Harmolodics may, possibly, be explained in terms of psychoanalyst Jacques Lacan‘s theories regarding three orders of The Real, The Imaginary and The Symbolic, inasmuch as Ornette attempted to avoid the burdens of conformist and limiting social norms through a passion for The Real.   The Real in this instance is the elusive core of the ideas, thoughts, feelings, etc. that is the subject that the musical discourse is about, ultimately a lack constituted by those ideas, thoughts, feelings.  The Symbolic is the musical expression as such, the written or performed notes and sounds.  The Imaginary is the ideology — Harmolodics — that mediates between The Real and The Symbolic, a kind of fantasy or dream that subjectivizes material experience.  In this formulation, Harmolodics may be something of an attempt to break free of socially-imposed limits on the structuring of human thought by pre-existing musical notation and structures in the Symbolic order (what Lacan called “the Big Other”, a sort of colonization of thought that creates but also limits the scope of desire), and find more space that overcomes a lack of free, diverse and unique expression, through new fantasies (Imaginary constructs) that facilitate a connection between the symbolic musical notes and sounds (which create a desire to express something through them) and a kind of unattainably direct reality, what he various refers to as “thoughts” or “ideas” or “emotions”.  Harmolodics would therefore be a kind of myth of freedom.  It was radical because it challenged the idea that the existing system of Western music created a justified order, or provided freedom already.  Ornette never completely breaks from the socially constructed symbols of musical form.  He is still trying to express something through musical sound, just like the pre-existing musical order professes to do.  He did try, however, to use music to express something real outside musical symbolism, and yet impossible to express directly.  In this way, Harmolodics might be seen as evincing a super-Platonic “notion that empirical reality can ‘participate’ in an eternal Idea, that an eternal Idea can shine through” the spatio-temporal reality and appear in it, while recognizing that “the distinction between appearance and essence has to be inscribed into appearance itself.” (to quote Slavoj Žižek, Less Than Nothing 2012).  So, in some sense, Harmolodics allows Ornette to revisit all sorts of common topics with a fresh perspective, or, as the case may be, from multiple perspectives.  A kind of constellation of symbolic representations can thereby imply the inexpressible ideas or feelings that emerge at the breakdown of those musical symbolizations.  This may be why the apparently contradictory nature of Ornette’s Harmolodics is actually its greatest strength.  For Ornette, the dream (Harmolodics) embedded in his new musical forms was a means to inscribe ideas, thoughts and emotions with more democratic, egalitarian, and, self-determined contingencies into music.  In this way Harmolodics gives the appearance of being just another musical theory, just another purely technical program for putting together sounds in a “musical” way, which masks the political objectives bound up in it.  Going back to Paul Bley’s characterization, about making repetition anathema, this is the way a black man who lived through Jim Crow America could envision expression in a different sort of society, a free one, by imagining the possibility of change and reconstructing musical forms to suit those possibilities.  This was a rejection of those symbolic limitations of musical forms or styles that deny change, rather than a perpetuation of the inherent stasis of something like European contrapuntal music (a symbolic order), for instance, or even the tonal centers of be-bop jazz or the formalized rhythm of swing jazz.  These ambitions or dreams are not immediately realized through music, but they make it possible to conceptualize a movement in that direction.  All this pushes toward fulfilling the lack of freedom and free expression.  What Bley describes as “totally free” is usually anything but that, and instead music that falls back on disavowed or unacknowledged mental hangups and limitations.  Ornette jumps right past that problem by putting forward Harmolodics as a guiding principle that both establishes a set of rules and laws for musical performance and at the same time suggests transgressing those very rules and laws.  There is an endless back-and-forth baked into Harmolodics in this way.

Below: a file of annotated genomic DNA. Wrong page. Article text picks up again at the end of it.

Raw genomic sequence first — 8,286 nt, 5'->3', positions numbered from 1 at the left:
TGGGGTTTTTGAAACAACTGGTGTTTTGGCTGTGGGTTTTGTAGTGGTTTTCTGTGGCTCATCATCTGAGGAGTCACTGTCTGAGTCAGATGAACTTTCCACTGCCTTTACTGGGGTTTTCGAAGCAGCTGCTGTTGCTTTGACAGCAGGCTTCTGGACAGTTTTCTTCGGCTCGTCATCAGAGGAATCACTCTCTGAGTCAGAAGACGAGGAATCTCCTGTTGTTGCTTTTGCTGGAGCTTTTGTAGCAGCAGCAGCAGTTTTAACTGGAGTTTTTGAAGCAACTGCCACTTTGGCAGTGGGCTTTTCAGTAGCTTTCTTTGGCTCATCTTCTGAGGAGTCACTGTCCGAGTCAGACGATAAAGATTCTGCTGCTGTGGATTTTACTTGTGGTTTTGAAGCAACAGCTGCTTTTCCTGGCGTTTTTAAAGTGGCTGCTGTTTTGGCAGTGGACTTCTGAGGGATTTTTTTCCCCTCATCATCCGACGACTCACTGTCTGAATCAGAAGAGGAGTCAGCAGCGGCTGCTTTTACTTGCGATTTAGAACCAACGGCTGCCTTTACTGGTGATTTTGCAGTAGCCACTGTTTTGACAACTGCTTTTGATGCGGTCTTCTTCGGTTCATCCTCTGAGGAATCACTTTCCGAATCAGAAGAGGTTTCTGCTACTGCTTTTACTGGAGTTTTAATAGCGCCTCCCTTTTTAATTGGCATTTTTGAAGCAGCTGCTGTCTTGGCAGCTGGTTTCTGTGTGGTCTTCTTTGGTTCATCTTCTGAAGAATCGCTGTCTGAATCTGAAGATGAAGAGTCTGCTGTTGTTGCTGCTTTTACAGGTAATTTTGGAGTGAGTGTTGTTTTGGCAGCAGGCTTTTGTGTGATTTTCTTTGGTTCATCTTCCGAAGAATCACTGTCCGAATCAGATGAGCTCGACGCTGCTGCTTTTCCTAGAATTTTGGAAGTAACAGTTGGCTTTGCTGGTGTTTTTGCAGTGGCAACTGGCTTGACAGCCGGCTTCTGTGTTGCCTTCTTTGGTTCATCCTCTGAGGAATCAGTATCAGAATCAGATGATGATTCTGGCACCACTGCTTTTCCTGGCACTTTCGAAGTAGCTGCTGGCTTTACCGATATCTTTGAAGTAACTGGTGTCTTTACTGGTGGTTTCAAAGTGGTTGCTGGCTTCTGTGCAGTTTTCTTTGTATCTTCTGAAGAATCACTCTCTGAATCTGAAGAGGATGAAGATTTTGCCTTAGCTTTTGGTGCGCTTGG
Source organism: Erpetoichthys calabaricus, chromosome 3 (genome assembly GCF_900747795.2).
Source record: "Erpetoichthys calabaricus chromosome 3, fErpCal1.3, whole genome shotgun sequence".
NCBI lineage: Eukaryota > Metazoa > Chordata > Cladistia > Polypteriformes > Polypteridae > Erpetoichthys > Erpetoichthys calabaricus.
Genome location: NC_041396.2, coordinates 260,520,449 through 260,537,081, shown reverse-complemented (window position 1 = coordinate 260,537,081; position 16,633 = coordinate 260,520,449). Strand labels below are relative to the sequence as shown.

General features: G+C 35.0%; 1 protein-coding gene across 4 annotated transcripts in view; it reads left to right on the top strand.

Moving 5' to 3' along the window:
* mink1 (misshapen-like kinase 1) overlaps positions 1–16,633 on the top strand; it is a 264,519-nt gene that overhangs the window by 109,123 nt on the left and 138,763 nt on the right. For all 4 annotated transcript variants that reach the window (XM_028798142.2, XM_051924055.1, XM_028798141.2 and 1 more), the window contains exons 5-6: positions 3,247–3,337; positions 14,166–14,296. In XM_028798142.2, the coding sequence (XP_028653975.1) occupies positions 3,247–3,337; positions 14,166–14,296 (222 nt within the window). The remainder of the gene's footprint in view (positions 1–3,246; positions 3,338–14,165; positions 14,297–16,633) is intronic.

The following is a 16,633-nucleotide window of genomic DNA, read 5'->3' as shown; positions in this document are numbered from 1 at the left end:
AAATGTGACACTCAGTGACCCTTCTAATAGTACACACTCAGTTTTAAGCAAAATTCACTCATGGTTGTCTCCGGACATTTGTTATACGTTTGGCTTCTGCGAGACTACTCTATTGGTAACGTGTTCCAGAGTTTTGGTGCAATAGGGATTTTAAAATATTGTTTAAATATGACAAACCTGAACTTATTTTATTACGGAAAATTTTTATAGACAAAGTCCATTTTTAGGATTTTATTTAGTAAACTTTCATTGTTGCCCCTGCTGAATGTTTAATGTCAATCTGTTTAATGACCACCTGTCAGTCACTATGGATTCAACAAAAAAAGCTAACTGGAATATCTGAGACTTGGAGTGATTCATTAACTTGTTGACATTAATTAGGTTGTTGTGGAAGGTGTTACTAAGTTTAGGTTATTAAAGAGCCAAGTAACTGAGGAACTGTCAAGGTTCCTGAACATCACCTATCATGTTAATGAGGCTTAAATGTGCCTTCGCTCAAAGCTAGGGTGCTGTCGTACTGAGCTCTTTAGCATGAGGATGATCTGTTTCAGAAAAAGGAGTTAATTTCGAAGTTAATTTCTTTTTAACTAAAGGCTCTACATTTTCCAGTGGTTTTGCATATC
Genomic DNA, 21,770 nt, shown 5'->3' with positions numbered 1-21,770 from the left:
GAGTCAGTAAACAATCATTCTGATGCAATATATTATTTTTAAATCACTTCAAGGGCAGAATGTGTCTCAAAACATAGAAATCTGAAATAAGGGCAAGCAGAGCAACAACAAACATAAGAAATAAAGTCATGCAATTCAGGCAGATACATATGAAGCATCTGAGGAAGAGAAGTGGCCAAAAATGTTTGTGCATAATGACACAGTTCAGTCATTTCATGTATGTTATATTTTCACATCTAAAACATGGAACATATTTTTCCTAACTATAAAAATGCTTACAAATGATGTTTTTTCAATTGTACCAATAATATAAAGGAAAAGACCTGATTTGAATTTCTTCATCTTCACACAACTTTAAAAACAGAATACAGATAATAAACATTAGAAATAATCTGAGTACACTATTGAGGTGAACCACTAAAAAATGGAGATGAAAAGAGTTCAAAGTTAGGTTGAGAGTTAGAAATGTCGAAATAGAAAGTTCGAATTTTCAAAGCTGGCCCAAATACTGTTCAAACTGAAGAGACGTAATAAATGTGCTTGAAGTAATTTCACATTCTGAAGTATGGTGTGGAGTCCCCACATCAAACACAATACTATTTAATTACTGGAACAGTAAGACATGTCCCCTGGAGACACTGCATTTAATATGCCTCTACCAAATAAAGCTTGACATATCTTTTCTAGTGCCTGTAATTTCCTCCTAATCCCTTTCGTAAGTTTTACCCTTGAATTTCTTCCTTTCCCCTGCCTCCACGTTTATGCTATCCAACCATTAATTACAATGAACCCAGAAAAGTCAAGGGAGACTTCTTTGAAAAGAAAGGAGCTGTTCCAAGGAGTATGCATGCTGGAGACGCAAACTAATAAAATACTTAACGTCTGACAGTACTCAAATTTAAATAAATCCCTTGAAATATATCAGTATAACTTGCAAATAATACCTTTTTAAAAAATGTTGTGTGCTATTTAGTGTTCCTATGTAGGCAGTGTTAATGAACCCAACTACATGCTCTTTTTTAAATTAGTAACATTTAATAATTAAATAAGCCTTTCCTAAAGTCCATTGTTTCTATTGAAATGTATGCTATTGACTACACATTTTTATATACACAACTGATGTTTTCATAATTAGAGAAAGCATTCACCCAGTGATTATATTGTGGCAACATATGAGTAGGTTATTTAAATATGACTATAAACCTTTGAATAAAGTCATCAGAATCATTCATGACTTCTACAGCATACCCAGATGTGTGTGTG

At its best, Ornette’s music addresses a lack of freedom in a way that does not simply revel in a completely anarchic morass that pretends to be the complete fulfillment of freedom, as if all limits on freedom are simply instantaneously shed and overcome.  Instead it makes constant recourse to melody, syncopation, and other compositional details that provide a kind of guidance, fractured by techniques that in fact often go beyond socially accepted stylistic forms, complete with squawks, conflicting solos, and irregular beats.  This might be what Ornette means when he talks about the melody not being the lead, because in the ideology of Harmolodics the melody is just a symbolization, a kind of secondary aspect tied to mere technique, and not the “note” or the idea that is what is inscribed into the music through melody, and other techniques like harmony, etc.  In its most utopian aspect, the tension between out of reach democratic egalitarianism and the limitations of socially accepted music forms in a racist, restrictive society is mediated by the dream of passing boundaries and evolving in a way that does not simply reproduce the existing music forms, and by extension, the limited kinds of ideas, thoughts and feelings they tend to engender.  Freedom, in this conception, is therefore not a state, a condition that finally overcomes constraints preventing its realization, but rather a process, already graspable, that can never be fully resolved.  The only thing to do is patient, simple work along these lines.